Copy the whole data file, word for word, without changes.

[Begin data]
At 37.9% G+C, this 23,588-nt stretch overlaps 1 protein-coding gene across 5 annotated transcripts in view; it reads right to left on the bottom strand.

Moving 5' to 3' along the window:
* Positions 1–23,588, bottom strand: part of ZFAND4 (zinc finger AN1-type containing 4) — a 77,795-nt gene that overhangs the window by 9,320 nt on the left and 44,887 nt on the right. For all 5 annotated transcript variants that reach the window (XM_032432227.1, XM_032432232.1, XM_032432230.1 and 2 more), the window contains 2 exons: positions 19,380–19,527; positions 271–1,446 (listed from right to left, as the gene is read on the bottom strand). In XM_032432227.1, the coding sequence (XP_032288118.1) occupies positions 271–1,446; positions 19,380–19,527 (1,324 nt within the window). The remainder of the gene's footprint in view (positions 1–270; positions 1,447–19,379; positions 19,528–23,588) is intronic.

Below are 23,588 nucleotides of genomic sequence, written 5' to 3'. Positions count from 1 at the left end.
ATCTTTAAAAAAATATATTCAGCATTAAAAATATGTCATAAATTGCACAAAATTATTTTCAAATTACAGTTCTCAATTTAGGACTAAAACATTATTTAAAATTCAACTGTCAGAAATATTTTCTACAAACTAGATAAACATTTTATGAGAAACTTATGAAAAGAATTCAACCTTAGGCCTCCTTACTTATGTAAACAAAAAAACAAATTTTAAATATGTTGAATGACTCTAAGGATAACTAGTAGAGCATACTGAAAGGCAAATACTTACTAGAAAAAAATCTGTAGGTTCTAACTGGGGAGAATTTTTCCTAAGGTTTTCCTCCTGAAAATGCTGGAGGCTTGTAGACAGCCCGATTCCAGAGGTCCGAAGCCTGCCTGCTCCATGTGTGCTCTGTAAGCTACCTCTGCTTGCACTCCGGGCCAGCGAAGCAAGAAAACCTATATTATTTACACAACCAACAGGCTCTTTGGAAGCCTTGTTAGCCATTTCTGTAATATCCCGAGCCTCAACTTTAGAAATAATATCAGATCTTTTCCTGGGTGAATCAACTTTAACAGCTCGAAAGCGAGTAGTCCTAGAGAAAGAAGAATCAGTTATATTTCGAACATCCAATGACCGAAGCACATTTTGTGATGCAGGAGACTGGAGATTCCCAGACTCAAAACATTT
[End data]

At 37.9% G+C, this 23,588-nt stretch overlaps 1 protein-coding gene across 5 annotated transcripts in view; it reads right to left on the bottom strand.

Moving 5' to 3' along the window:
* Positions 1–23,588, bottom strand: part of ZFAND4 (zinc finger AN1-type containing 4) — a 77,795-nt gene that overhangs the window by 9,320 nt on the left and 44,887 nt on the right. For all 5 annotated transcript variants that reach the window (XM_032432227.1, XM_032432232.1, XM_032432230.1 and 2 more), the window contains 2 exons: positions 19,380–19,527; positions 271–1,446 (listed from right to left, as the gene is read on the bottom strand). In XM_032432227.1, the coding sequence (XP_032288118.1) occupies positions 271–1,446; positions 19,380–19,527 (1,324 nt within the window). The remainder of the gene's footprint in view (positions 1–270; positions 1,447–19,379; positions 19,528–23,588) is intronic.

Below are 23,588 nucleotides of genomic sequence, written 5' to 3'. Positions count from 1 at the left end.
ATCTTTAAAAAAATATATTCAGCATTAAAAATATGTCATAAATTGCACAAAATTATTTTCAAATTACAGTTCTCAATTTAGGACTAAAACATTATTTAAAATTCAACTGTCAGAAATATTTTCTACAAACTAGATAAACATTTTATGAGAAACTTATGAAAAGAATTCAACCTTAGGCCTCCTTACTTATGTAAACAAAAAAACAAATTTTAAATATGTTGAATGACTCTAAGGATAACTAGTAGAGCATACTGAAAGGCAAATACTTACTAGAAAAAAATCTGTAGGTTCTAACTGGGGAGAATTTTTCCTAAGGTTTTCCTCCTGAAAATGCTGGAGGCTTGTAGACAGCCCGATTCCAGAGGTCCGAAGCCTGCCTGCTCCATGTGTGCTCTGTAAGCTACCTCTGCTTGCACTCCGGGCCAGCGAAGCAAGAAAACCTATATTATTTACACAACCAACAGGCTCTTTGGAAGCCTTGTTAGCCATTTCTGTAATATCCCGAGCCTCAACTTTAGAAATAATATCAGATCTTTTCCTGGGTGAATCAACTTTAACAGCTCGAAAGCGAGTAGTCCTAGAGAAAGAAGAATCAGTTATATTTCGAACATCCAATGACCGAAGCACATTTTGTGATGCAGGAGACTGGAGATTCCCAGACTCAAAACATTT